Why it's important to get to bed early
Late sleep times have been linked to poor eating and exercise habits.
With the hectic nature of modern living, for many of us it seems like a miracle to squeeze in six hours of sleep a night.
But it's not just about how much sleep you get but when you hit the hay each night, according to results of a new study conducted by a team at Northwestern University in Chicago, Illinois.
The researchers looked at a group of 96 healthy adults between the ages of 18 and 50 who regularly got at least six and a half hours of sleep. Over a seven day period, they tracked the duration and quality of sleep using wrist monitors as well as overall calorie intake, food choices, and physical activity. Interestingly, the researchers found that delaying the sleep schedule, that is, getting to bed later, led to some poor effects on the health of the participants, regardless of the total amount of sleep they had. In the study, participants who went to bed late ate more fast food and consumed fewer vegetables than those who went to bed earlier. They also had lower levels of physical activity.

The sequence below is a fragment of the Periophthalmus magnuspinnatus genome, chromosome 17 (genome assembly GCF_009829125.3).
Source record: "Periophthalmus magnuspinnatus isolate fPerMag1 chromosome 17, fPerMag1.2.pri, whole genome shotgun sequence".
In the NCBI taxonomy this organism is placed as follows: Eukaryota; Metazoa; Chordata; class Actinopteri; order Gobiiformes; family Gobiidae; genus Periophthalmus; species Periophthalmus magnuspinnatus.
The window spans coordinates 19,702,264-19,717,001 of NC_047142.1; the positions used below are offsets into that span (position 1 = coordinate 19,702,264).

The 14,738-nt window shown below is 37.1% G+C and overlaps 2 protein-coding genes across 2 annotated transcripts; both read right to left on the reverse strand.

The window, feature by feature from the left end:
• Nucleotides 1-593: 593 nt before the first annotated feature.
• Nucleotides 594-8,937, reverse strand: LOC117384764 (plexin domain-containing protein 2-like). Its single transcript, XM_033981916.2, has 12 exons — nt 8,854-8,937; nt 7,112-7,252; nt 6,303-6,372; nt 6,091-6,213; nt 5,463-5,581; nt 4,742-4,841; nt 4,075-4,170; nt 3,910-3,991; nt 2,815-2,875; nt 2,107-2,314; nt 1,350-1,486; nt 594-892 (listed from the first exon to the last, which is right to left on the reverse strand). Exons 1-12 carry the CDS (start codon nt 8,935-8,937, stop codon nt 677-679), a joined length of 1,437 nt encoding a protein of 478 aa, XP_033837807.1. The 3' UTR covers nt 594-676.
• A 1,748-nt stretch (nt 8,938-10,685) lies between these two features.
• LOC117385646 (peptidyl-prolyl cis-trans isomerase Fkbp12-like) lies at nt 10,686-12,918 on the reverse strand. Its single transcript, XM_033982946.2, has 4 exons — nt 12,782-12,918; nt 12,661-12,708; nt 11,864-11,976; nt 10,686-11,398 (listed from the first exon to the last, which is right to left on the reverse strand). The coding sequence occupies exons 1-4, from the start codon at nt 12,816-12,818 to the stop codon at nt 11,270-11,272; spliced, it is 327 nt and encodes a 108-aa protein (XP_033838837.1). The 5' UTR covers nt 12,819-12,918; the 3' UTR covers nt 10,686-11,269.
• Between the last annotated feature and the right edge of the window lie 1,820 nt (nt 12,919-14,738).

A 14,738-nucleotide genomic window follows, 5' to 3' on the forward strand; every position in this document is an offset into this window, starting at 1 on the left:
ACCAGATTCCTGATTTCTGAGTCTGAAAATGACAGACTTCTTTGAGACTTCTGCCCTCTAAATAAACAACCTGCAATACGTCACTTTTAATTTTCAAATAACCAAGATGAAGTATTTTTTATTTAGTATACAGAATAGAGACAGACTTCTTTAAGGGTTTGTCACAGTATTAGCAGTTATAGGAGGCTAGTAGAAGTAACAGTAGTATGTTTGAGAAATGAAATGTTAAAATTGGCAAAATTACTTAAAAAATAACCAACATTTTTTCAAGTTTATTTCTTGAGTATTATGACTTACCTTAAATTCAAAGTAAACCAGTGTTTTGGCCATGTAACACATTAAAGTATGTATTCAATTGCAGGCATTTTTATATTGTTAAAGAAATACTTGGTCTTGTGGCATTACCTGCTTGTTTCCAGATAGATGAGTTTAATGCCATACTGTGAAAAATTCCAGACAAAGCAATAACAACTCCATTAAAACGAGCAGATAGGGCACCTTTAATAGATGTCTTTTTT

The participants ended up consuming about the same amount of calories overall, with those who made a habit of late sleep schedules actually tending to have lower BMIs. However, the quality of the calories consumed was much worse for those who went to bed at the later time.
"Our results help us further understand how sleep timing in addition to duration may affect obesity risk," said principal investigator Dr Kelly Glazer Baron. "It is possible that poor dietary behaviours may predispose individuals with late sleep to increased risk of weight gain."
The study was published in the journal Sleep.